WASHINGTON ― In a sign that
mounting scandals involving Donald Trump and his administration have perhaps become untenable for Republicans, GOP officials are refusing to appear on major television networks to defend or comment on the president.
Following reports that
Trump asked then-FBI director James Comey to shut down his investigation of former national security adviser Mike Flynn’s ties to Russia, “CBS This Morning” reported Wednesday that it invited 20 Republican lawmakers, as well as White House staff, to appear on the program.
“All declined our invitation,” host Charlie Rose said.
MSNBC host Chris Hayes responded that the same was true of his program.
On Wednesday morning, the BBC interviewed the White House correspondent of conservative outlet Newsmax, in the absence of any Republican lawmakers or White House officials willing to appear.
Fox News is having trouble booking GOP guests to comment on Trump, though the network has provided far less coverage of the stories about the president, particularly on its prime time shows.
“We’ve tried tonight to get Republicans to come out and talk to us, and there are no Republicans willing to go on camera tonight as of yet,” host Bret Baier said on air Tuesday evening, soon after
The New York Times broke its story of Comey’s memo documenting the meeting in which Trump allegedly told him to stop investigating Flynn.
By contrast, Democratic lawmakers have swarmed the airwaves, from
calling for a special prosecutor to conduct an independent investigation into the Trump administration’s ties to Russia, to urging impeachment proceedings for the president.
Among many accounts of the White House in total chaos, Politico reported early Wednesday that administration officials were reluctant to appear on TV “because
no one knew what to say or how to defend the story.”
White House officials have provided an array of conflicting explanations for
Trump’s abrupt firing of Comey last Tuesday and his revealing of classified information to Russian officials during an Oval Office meeting the following day.
Meanwhile, on Capitol Hill, GOP lawmakers are finding a variety of ways to express how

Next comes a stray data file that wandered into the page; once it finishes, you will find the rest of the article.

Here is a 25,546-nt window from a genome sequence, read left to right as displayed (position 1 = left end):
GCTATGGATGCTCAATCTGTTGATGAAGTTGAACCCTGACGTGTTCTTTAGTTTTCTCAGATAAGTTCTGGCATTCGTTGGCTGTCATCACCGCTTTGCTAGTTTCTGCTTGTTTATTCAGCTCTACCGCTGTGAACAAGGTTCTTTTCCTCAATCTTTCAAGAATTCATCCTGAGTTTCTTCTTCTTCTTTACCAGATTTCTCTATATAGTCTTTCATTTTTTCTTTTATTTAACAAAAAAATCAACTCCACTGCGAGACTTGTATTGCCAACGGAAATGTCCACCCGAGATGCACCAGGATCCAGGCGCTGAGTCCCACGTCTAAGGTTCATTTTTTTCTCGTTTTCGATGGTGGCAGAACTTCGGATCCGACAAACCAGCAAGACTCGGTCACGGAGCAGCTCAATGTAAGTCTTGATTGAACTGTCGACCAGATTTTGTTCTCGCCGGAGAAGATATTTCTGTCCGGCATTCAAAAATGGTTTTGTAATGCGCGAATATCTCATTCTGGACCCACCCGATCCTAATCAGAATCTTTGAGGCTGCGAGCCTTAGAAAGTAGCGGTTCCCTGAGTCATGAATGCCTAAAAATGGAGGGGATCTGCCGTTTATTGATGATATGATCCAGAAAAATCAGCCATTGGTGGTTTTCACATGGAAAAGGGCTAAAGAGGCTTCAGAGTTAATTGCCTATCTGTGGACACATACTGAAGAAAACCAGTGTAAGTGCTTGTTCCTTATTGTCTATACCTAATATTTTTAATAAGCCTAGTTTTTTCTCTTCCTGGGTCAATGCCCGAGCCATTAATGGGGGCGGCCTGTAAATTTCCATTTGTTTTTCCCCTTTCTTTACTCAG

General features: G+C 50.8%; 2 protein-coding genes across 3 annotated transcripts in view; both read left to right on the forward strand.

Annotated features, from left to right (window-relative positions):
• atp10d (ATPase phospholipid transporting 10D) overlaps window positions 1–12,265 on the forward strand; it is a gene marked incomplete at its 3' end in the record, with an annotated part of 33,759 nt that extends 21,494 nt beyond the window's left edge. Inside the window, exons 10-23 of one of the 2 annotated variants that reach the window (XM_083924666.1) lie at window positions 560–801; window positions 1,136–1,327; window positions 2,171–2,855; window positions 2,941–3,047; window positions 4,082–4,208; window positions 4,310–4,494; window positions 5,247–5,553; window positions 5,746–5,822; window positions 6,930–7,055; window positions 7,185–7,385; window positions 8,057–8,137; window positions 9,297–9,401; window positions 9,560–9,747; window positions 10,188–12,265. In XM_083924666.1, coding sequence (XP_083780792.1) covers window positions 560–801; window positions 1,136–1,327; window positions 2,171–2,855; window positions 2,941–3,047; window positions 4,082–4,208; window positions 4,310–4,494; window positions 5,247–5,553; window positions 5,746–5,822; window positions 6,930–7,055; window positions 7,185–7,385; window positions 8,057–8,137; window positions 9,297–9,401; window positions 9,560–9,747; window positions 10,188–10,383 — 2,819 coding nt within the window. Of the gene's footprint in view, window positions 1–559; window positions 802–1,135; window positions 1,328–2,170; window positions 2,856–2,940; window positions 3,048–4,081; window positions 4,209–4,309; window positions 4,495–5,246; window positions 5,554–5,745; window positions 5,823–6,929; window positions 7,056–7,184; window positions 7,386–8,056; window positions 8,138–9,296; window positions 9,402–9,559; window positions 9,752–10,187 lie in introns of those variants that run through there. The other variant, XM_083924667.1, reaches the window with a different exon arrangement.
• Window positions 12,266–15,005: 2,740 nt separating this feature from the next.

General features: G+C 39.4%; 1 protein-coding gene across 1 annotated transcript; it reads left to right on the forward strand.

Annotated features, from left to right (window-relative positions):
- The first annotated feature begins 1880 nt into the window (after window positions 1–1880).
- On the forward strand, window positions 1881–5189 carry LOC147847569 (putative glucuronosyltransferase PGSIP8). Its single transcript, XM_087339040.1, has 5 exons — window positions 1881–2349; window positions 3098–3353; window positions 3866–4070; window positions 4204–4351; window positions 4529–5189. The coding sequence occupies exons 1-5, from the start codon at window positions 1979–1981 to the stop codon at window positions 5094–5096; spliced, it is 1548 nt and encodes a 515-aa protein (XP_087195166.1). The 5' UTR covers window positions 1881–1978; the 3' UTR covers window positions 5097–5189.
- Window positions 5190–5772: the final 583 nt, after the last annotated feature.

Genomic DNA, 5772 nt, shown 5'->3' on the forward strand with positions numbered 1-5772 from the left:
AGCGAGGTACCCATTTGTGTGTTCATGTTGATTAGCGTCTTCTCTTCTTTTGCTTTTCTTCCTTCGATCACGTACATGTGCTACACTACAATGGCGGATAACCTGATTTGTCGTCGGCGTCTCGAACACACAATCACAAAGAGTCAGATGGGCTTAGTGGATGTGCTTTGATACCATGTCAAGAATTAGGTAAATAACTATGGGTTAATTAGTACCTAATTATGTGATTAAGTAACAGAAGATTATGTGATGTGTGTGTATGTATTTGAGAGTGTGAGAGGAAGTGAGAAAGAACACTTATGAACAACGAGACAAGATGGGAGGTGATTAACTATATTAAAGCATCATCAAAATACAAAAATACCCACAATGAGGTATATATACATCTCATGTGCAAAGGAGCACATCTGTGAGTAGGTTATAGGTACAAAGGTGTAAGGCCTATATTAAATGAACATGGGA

they are “very concerned” and “disturbed” about the growing revelations from Trump’s White House. Yet few are calling for any definitive action, and some continue to remain silent or dismiss the scandals as fabrications of the media. UPDATE: 9:25 p.m. ― Fox News host Tucker Carlson said White House counselor Kellyanne Conway pulled out of a scheduled appearance on his show. Love HuffPost? Become a founding member of HuffPost Plus today. Also on HuffPost Taking Security Seriously Sen. Richard Blumenthal (D-Conn.) talks with Sen. Elizabeth Warren (D-Mass.) before the start of a Senate Armed Services Committee hearing concerning the roles and responsibilities for defending the nation against cyberattacks, on Oct. 19, 2017. With Liberty And Justice... Members of Code Pink for Peace protest before the start of a hearing where U.S. Attorney General Jeff Sessions will testify to the Senate Judiciary Committee in the Hart Senate Office Building on Capitol Hill on Oct. 18, 2017. Committee members questioned Sessions about conversations he had with President Donald Trump about the firing of former FBI Director James Comey, the Deferred Action for Childhood Arrivals (DACA) policy, the ongoing investigation about Russian interference in the 2016 presidential election and other subjects. Whispers Sen. Richard Burr (R-N.C.), right, speaks with Sen. Mark Warner (D-Va.) before a confirmation hearing for Christopher Sharpley, nominee for inspector general of the CIA, on Oct. 17, 2017. Not Throwing Away His Shot Lin-Manuel Miranda, creator of the musical "Hamilton," makes his way to a meeting of the House Appropriations Subcommittee on Interior, Environment and Related Agencies in the Rayburn Office Building during a round of meetings to urge federal funding for the arts and humanities on Sept. 13, 2017. Medicare For All Sen. Bernie Sanders (I-Vt.), center, speaks on health care as Sen. Richard Blumenthal (D-Conn.), left, and Sen. Kirsten Gillibrand (D-N.Y.), right, listen during an event to introduce the Medicare for All Act on Sept. 13, 2017. Bernie Bros Supporters of Sen. Bernie Sanders (I-Vt.) pack his office on Sept. 8, 2017. Members of the "Draft Bernie for a People's Party" campaign delivered a petition with more than 50,000 signatures to urge the senator to start and lead a new political party. McCain Appearance Sen. John McCain, second from left, leaves the Capitol after his first appearance since being diagnosed with cancer. He arrived to cast a vote to help Republican senators narrowly pass the motion to proceed for the replacement of the Affordable Care Act on July 25, 2017. A Narrow Win Senate Majority Leader Mitch McConnell, center, speaks alongside Sens. John Barrasso, left, John Cornyn, right, and John Thune, rear, after the Senate narrowly passed the motion to proceed for the replacement of the Affordable Care Act on July 25, 2017. Kushner Questioning Jared Kushner, White House senior adviser and son-in-law to President Donald Trump, arrives at the Capitol on July 25, 2017. Kushner was interviewed by the House Intelligence Committee in a closed-door meeting about contacts he had with Russia. Hot Dogs On The Hill Rep. Frank Lucas (R-Okla.) prepares a hot dog during the American Meat Institute's annual Hot Dog Lunch in the Rayburn Office Building courtyard on July 19, 2017. And Their Veggie Counterparts Rep. Jackie Speier (D-Calif.) visits the People for the Ethical Treatment of Animals veggie dog giveaway on July 19, 2017, countering a National Hot Dog Day event being held elsewhere on Capitol Hill. Poised For Questions Callista Gingrich, wife of former House Speaker Newt Gingrich, waits for a Senate Foreign Relations Committee hearing on her nomination to be the U.S. ambassador to the Vatican on July 18, 2017. Speaking Up Health care activists protest to stop the Republican health care bill at Hart Senate Office Building on Capitol Hill on July 17, 2017. In The Fray Sen. Ted Cruz (R-Texas) speaks to members of the media after announcing the revised version of the Senate Republican health care bill on Capitol Hill on July 13, 2017. Anticipation Christopher Wray is seated with his daughter Caroline, left, as he prepares to testify at a Senate Judiciary Committee confirmation hearing on his nomination to be the next FBI director on July 12, 2017. Up In Arms Health care activists protest to stop the Republican health care bill at Russell Senate Office Building on Capitol Hill on July 10, 2017. Across A Table Speaker of the House Paul Ryan (R-Wis.) meets with South Korean President Moon Jae-in on Capitol Hill on June 29, 2017. Somber Day House Minority Leader Nancy Pelosi (D-Calif.) speaks about the recent attack on the Republican congressional baseball team during her weekly press conference on Capitol Hill on June 15, 2017. Family Matters Rep. Joe Barton (R-Texas), right, and his sons, Jack, 10, and Brad, arrive in the basement of the Capitol after a shooting at the Republican baseball practice in Alexandria, Virginia, on June 14, 2017. A Bipartisan Pause Rep. Joe Barton (R-Texas), right, coach of the Republican congressional baseball team, tells the story of the shooting that occurred during a baseball practice while he stands alongside Rep. Mike Doyle (D-Pa.), left, a coach of the Democratic congressional baseball team on June 14, 2017. Hats On Rep. Chuck Fleischmann (R-Tenn.) reacts about the shooting he was present for at a Republican congressional baseball practice in Alexandria, Virginia, as he speaks with reporters at the U.S. Capitol in Washington on June 14, 2017. Public Testimony U.S. Attorney General Jeff Sessions is sworn in to testify before a Senate Intelligence Committee hearing on Capitol Hill on June 13, 2017. Comey's Big Day Former FBI Director James Comey testifies before a Senate Intelligence Committee hearing on Russia's alleged interference in the 2016 U.S. presidential election on Capitol Hill on June 8, 2017. Conveying His Point U.S. Director of National Intelligence Daniel Coats testifies at a Senate Intelligence Committee hearing on his interactions with the Trump White House and on the Foreign Intelligence Surveillance Act on June 7, 2017. Selfie Time Vice President Mike Pence takes a selfie with a tourist wearing a "Make America Great Again" hat inside the U.S. Capitol rotunda on June 6, 2017. The vice president walked through the rotunda after attending the Senate Republican policy luncheon. Budget Queries Office of Management and Budget Director Mick Mulvaney testifies before the House Budget Committee about President Donald Trump's fiscal 2018 budget proposal on Capitol Hill on May 24, 2017. Flagged Down By Reporters Sen. Richard Burr (R-N.C.), chairman of the Senate Intelligence Committee, leaves a closed committee meeting on Capitol Hill on May 24, 2017. The committee is investigating possible Russian interference in the U.S. presidential election. Shock And Awe House Minority Leader Nancy Pelosi (D-Calif.) and Sen. Bernie Sanders (I-Vt.) hold a news conference on the release of the president's fiscal 2018 budget proposal on Capitol Hill on May 23, 2017. Seeing Double Sen. Dianne Feinstein (D-Calif.) arrives in the Capitol for the Senate Democrats' policy lunch on May 16, 2017. Honoring Officers President Donald Trump speaks at the National Peace Officers Memorial Service on the West Lawn of the Capitol on May 15, 2017. Whispers Senate Intelligence Committee Chairman Richard Burr (R-N.C.), right, and ranking member Sen. Mark Warner (D-Va.) talk during a hearing with the heads of the U.S. intelligence agencies in the Hart Senate Office Building on Capitol Hill on May 11, 2017. Skeptical Former acting Attorney General Sally Yates arrives to testify before a Senate Judiciary Committee hearing on Russian interference in the 2016 U.S. election on Capitol Hill on May 8, 2017. Differing Opinions Rep. Glenn Grothman (R-Wis.) gives a thumbs-up to protesters on the East Front of the Capitol after the House passed the Republicans' bill to repeal and replace the Affordable Care Act on May 4, 2017. The protesters support the ACA. Real Talk United States Naval Academy Midshipman 2nd Class Shiela Craine (left), a sexual assault survivor, testifies before the House Armed Services Committee's Subcommittee on Military Personnel with (2nd from left to right) Ariana Bullard, Stephanie Gross and Annie Kendzior in the Rayburn House Office Building on Capitol Hill on May 2, 2017. Kendzior, a former midshipman, and Gross, a former cadet, were both raped twice during their time at the military academies. The academy superintendents were called to testify following the release of a survey last month by the Pentagon that said 12.2 percent of academy women and 1.7 percent of academy men reported experiencing unwanted sexual contact during the 2015-16 academic year. In Support Of Immigrants Congressional Hispanic Caucus Chair Rep. Michelle Lujan Grisham (D-N.M.), center, is joined by dozens of Democratic members of the House of Representatives to mark "Immigrant Rights Day" in the Capitol Visitor Center on May 1, 2017 in Washington, D.C. The Democratic legislators called on Republicans and President Donald Trump to join their push for comprehensive immigration reform. This article originally appeared on HuffPost. View comments